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Investigators looking into alleged corrupt practices at News Corp’s UK newspapers suspect that cash payments worth more than £100,000 were made to police officers and other public officials, one person familiar with the investigation said. The FT reports.
U.S. stock index futures were signaling a lower open for Wall Street on Thursday after closing down the previous session, with the Dow logging its sharpest decline this year and ahead of a string of economic data. European stocks were down as well, while the euro hit a three-week low on worries about a possible delay of a second bailout for Greece.
US futures point to a flat open for Wall Street. European shares opened lower on Thursday, with investor sentiment hit by further hurdles in the Greek bailout deal and by the prospects of more ratings downgrades for the region's financial institutions. Asian shares fell sharply reversing the previous day's rally.
Unlike Greece, Portugal is a debtor nation that has done everything that the European Union and the International Monetary Fund have asked it to, in exchange for the 78 billion euro (about $103 billion) bailout Lisbon received last May. The NYT reports.
U.S. stock index futures pointed to a sharply higher open for Wall Street, as European shares rallied on the back of economic data that was not as bad as expected. Germany's gross domestic product shrank by less than expected, while the euro zone economy shrank but a north-south divide was evident as France grew while Italy contracted. Banks were leading European stocks up, after BNP Paribas hit its earnings targets and said it saw positive signs for the year.
The Bank of England raised its inflation forecast for two years time to around 1.8 percent on Wednesday, higher than most economists had expected, raising doubts about further quantitative easing.
US Futures point to a higher open for Wall Street after a mixed trading session yesterday. European stocks rose on Wednesday following better-than-feared GDP figures for Germany and France, and as debt-stricken Greece appeared to be nearing a political consensus on painful budget cuts. In Asia markets rose on Greece while comments from China's central bank governor saying Beijing would continue to invest in euro zone government debt aided sentiment.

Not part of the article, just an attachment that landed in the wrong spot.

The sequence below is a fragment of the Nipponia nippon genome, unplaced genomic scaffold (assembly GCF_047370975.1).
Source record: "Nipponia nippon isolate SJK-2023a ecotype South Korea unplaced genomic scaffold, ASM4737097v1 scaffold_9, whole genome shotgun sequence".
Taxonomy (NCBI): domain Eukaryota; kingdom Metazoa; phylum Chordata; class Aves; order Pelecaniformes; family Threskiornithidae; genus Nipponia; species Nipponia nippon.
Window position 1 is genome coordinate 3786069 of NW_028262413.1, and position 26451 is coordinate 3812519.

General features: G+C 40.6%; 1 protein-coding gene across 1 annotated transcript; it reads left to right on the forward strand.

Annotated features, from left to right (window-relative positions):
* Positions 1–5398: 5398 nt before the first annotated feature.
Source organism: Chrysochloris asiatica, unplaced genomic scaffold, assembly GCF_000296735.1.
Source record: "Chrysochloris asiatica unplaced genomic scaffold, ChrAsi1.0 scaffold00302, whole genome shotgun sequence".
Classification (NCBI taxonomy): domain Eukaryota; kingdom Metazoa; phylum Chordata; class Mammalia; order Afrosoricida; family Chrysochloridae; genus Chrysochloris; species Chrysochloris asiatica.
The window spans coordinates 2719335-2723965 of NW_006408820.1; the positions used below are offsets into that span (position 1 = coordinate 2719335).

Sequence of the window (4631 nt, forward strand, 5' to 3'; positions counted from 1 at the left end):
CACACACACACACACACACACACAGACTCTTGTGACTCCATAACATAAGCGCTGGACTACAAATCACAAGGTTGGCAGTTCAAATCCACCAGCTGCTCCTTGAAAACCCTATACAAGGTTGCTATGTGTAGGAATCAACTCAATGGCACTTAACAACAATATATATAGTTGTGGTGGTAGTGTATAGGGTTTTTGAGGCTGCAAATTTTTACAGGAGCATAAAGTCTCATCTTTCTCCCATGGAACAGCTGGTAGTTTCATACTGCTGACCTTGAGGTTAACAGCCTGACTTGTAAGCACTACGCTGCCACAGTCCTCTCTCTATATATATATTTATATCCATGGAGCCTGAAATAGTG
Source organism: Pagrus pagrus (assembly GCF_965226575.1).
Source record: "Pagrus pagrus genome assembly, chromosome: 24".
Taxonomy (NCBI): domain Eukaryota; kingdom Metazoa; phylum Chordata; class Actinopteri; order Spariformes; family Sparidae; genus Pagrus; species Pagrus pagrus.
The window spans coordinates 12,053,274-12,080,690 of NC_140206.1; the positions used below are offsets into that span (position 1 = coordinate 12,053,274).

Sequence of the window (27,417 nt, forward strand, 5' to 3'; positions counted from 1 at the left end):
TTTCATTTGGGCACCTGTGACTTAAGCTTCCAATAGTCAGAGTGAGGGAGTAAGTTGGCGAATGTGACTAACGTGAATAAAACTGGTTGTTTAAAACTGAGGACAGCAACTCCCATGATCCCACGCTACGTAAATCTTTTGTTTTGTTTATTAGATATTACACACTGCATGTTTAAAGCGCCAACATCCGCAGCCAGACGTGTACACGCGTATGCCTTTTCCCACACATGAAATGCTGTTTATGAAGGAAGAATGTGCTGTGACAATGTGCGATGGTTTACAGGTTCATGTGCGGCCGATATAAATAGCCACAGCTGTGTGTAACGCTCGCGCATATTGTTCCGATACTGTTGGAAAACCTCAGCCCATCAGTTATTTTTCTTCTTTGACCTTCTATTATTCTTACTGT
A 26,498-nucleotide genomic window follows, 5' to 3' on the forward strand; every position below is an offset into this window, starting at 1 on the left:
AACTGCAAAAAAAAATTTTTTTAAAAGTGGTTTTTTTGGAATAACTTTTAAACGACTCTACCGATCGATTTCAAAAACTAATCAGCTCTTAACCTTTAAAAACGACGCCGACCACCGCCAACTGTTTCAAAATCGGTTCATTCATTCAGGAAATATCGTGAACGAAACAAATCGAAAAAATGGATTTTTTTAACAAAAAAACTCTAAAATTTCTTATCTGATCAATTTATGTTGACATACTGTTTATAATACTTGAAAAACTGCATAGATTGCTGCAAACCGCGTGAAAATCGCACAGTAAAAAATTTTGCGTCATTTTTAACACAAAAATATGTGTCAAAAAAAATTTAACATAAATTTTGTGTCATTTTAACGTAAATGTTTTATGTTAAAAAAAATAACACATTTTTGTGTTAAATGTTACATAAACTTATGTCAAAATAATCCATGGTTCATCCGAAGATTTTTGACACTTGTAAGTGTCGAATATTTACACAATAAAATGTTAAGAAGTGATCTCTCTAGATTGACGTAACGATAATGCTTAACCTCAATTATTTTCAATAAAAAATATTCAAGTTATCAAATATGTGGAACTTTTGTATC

Inflation will remain above the Bank of England's 2 percent target in the U.K. for a long time, Andrew Sentance, a former member of the monetary policy committee, told CNBC on Tuesday.
European markets rose after Italy sold 6.0 billion euros of government bonds on Tuesday, in a sale which analysts said drew solid demand and with yields lower than at previous comparable auctions.
US futures point to Wall Street opening lower today despite a strong day yesterday. European shares are flat on Tuesday after rating agency Moody's put the United Kingdom's triple-A rating in jeopardy for the first time and warned it may cut France and Austria as well, while downgrading six euro zone nations including Spain and Italy. Asian shares also fell, reminding investors that Europe is still deeply mired in a debt crisis despite Athens' steps to avoid a disorderly default.
The European Central Bank's rescue of the region's banks by showering them with cheap loans could be creating the conditions for another financial crisis several years from now. The New York Times reports.
US stock index futures signaled a higher open for Wall Street on Monday, after Greek lawmakers voted a bill bringing more austerity to the country in order to ensure it gets a second bailout from the International Monetary Fund and the European Union. European shares also rose with the FTSE Eurofirst 300 gained 0.4 per cent as the banking sector added 1.2 per cent.
US futures point to a higher open for Wall Street. Banking shares led European stocks higher early on Monday after the Greek parliament approved measures needed to secure an international bailout and avoid a chaotic default that would dent market confidence in the euro zone. Asian shares also gained though most of the recent optimism appeared to have been already priced in.
Rupert Murdoch is under pressure over his Sun tabloid after the arrests of several senior staff in a corruption probe, but whistleblowers inside his media empire may pose more of a threat than the public outrage that towards his business empire that he was forced to give up his closed its sister paper.
A June 2008 e-mail to James Murdoch discussed in frank terms the scale of phone hacking at News International, The New York Times reports.
Stock index futures pointed to losses for Wall Street at the open after euro zone finance ministers withheld further aid for Greece and demanded more cuts in return for a second bailout. European shares also fell on Friday, dragged lower by banks.
S&P 500 futures point to New York stocks declining 0.5 per cent at the opening bell. European shares also fell today, dragged lower by banks on concerns about the outcome of the euro zone debt crisis after finance ministers imposed further conditions before approving a rescue package for Greece. Asian shares ended lower as investors remained concerned about Greece's commitment to debt restructuring.
For all the struggles that Greece has gone through to satisfy its demanding lenders, Europe’s troubles are not going away, the New York Times reports.
Stock index futures pointed to a flat open for Wall Street today as investors looked ahead to talks to secure a new bailout for Greece as well as a policy decision by the European Central Bank. In Europe, shares were higher in morning trade on hopes that a second bailout deal for Greece was in the making, with the country's finance minister on his way to Brussels for a meeting with other euro zone finance ministers.